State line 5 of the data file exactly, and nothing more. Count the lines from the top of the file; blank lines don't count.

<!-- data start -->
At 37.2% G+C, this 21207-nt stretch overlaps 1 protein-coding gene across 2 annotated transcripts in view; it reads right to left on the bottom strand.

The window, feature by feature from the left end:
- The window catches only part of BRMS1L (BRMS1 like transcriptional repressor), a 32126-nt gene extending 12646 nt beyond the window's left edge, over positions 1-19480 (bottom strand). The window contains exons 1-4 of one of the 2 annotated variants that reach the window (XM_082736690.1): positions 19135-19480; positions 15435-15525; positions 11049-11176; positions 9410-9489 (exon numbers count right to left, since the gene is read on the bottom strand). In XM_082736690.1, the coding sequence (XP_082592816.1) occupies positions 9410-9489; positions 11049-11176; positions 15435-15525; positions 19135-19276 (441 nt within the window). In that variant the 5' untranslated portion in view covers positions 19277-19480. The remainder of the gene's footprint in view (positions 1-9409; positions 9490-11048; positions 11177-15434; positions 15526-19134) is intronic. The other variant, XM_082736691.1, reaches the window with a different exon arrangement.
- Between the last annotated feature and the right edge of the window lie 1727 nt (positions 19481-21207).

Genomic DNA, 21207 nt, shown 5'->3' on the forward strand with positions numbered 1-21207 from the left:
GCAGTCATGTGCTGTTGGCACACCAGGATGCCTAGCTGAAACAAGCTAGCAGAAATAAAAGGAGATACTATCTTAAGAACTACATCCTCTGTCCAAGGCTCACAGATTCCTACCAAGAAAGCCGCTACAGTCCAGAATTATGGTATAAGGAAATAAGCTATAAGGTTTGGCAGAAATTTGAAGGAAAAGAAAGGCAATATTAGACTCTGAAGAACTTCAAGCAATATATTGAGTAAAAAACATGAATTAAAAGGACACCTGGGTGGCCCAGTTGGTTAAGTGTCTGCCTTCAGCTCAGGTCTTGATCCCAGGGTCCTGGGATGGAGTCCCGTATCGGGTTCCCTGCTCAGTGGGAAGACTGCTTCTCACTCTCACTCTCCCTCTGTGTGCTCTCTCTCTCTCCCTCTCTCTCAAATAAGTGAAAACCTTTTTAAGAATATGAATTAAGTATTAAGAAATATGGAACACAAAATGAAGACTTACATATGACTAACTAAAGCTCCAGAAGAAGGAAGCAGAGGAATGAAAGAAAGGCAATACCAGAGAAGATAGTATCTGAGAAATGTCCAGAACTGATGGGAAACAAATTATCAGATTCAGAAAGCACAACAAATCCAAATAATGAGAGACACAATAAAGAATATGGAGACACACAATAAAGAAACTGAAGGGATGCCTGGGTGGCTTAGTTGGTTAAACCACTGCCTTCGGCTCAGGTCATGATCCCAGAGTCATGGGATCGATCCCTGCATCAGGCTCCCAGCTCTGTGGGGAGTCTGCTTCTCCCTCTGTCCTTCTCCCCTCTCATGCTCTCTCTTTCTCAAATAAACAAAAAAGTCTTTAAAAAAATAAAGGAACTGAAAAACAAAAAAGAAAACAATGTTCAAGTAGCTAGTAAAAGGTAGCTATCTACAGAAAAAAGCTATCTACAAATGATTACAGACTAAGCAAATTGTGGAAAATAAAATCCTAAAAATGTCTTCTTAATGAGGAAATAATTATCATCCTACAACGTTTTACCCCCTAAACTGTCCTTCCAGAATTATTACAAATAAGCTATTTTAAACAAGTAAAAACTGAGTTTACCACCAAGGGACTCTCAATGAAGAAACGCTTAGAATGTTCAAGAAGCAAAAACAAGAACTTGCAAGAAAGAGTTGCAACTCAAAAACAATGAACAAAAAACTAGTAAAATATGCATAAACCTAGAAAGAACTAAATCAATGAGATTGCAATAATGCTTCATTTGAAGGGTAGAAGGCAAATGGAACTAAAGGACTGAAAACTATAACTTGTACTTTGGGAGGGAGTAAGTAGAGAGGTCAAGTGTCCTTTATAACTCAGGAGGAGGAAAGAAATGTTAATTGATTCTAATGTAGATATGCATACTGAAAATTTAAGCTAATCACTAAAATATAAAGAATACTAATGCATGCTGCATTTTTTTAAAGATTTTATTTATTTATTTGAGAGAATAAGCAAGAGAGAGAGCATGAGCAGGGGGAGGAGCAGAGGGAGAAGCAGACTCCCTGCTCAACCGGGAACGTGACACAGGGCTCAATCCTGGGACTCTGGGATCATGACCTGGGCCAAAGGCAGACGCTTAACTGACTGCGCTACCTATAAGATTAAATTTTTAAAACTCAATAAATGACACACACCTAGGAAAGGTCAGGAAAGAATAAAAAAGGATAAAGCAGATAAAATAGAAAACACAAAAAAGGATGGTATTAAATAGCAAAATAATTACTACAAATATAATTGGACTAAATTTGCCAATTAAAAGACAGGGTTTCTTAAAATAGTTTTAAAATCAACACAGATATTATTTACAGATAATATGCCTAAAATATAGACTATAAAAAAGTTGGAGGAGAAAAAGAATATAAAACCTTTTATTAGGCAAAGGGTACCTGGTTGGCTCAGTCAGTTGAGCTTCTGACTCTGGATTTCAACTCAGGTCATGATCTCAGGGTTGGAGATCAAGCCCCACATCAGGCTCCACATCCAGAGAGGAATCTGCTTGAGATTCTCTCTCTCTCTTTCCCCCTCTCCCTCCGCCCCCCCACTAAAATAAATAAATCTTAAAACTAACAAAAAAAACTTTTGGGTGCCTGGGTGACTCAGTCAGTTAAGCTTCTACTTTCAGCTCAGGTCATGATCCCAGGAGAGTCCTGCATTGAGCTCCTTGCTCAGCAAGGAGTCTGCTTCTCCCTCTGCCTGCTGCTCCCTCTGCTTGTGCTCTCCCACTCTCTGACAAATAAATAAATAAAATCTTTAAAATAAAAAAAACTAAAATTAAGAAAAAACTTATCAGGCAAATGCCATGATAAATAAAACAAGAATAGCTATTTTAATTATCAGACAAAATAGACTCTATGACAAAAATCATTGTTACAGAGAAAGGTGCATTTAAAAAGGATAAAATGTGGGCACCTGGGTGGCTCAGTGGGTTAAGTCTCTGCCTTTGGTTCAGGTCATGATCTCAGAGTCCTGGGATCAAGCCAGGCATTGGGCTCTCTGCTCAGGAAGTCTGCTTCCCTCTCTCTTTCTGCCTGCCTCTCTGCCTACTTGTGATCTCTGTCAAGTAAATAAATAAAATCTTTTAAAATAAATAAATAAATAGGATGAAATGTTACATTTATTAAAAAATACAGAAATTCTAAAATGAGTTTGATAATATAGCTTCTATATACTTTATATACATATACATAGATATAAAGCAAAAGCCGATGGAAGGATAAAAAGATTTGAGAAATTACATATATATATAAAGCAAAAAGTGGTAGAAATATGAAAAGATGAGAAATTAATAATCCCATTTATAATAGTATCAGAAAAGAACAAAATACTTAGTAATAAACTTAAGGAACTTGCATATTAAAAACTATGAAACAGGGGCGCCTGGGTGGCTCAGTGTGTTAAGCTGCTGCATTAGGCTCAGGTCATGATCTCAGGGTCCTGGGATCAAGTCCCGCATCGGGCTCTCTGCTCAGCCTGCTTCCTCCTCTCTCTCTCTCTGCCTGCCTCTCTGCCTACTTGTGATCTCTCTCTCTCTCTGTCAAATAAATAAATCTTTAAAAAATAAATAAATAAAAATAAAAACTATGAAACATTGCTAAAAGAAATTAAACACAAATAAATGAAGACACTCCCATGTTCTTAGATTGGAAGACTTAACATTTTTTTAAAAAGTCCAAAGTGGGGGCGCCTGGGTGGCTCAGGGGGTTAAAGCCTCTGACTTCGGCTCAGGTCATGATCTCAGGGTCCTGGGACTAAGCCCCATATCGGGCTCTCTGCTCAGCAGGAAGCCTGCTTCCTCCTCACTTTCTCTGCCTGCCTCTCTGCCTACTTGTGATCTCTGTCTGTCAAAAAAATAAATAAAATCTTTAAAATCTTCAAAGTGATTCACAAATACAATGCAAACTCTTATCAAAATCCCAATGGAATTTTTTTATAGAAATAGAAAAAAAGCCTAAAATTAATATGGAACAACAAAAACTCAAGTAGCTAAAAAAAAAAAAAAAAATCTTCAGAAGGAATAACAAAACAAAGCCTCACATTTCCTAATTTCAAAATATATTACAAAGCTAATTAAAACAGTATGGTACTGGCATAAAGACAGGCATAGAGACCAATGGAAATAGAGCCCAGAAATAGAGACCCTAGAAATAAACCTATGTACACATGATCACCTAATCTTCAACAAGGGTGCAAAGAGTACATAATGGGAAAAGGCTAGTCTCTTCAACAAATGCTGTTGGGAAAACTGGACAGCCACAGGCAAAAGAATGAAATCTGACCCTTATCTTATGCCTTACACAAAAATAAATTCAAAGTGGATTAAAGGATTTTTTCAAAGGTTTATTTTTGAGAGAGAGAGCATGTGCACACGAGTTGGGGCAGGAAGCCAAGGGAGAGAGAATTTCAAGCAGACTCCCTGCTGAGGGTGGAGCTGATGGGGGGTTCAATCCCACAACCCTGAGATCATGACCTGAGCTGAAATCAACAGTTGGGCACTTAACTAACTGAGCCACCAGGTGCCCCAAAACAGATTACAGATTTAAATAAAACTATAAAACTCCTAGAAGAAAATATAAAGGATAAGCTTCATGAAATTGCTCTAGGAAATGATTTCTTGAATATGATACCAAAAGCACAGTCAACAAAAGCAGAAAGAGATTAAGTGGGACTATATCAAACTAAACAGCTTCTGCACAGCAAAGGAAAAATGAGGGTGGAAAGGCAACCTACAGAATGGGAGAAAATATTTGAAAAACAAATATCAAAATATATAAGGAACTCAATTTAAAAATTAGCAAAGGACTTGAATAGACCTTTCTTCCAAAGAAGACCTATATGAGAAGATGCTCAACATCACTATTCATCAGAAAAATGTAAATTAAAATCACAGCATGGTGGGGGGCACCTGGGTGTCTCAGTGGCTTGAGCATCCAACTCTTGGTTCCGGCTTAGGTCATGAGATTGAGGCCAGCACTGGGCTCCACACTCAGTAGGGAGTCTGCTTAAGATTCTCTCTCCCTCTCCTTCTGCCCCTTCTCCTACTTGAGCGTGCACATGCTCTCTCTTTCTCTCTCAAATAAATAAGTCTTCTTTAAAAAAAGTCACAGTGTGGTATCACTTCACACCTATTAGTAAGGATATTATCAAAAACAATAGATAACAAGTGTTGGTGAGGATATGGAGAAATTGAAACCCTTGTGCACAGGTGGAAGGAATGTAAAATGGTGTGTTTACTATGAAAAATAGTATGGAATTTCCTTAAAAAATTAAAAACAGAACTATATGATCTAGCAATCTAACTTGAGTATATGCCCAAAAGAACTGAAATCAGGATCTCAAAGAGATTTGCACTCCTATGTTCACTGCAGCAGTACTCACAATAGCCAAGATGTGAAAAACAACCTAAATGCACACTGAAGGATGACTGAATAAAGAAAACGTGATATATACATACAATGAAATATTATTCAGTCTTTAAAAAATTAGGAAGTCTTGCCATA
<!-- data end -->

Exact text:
Genomic DNA, 21207 nt, shown 5'->3' on the forward strand with positions numbered 1-21207 from the left: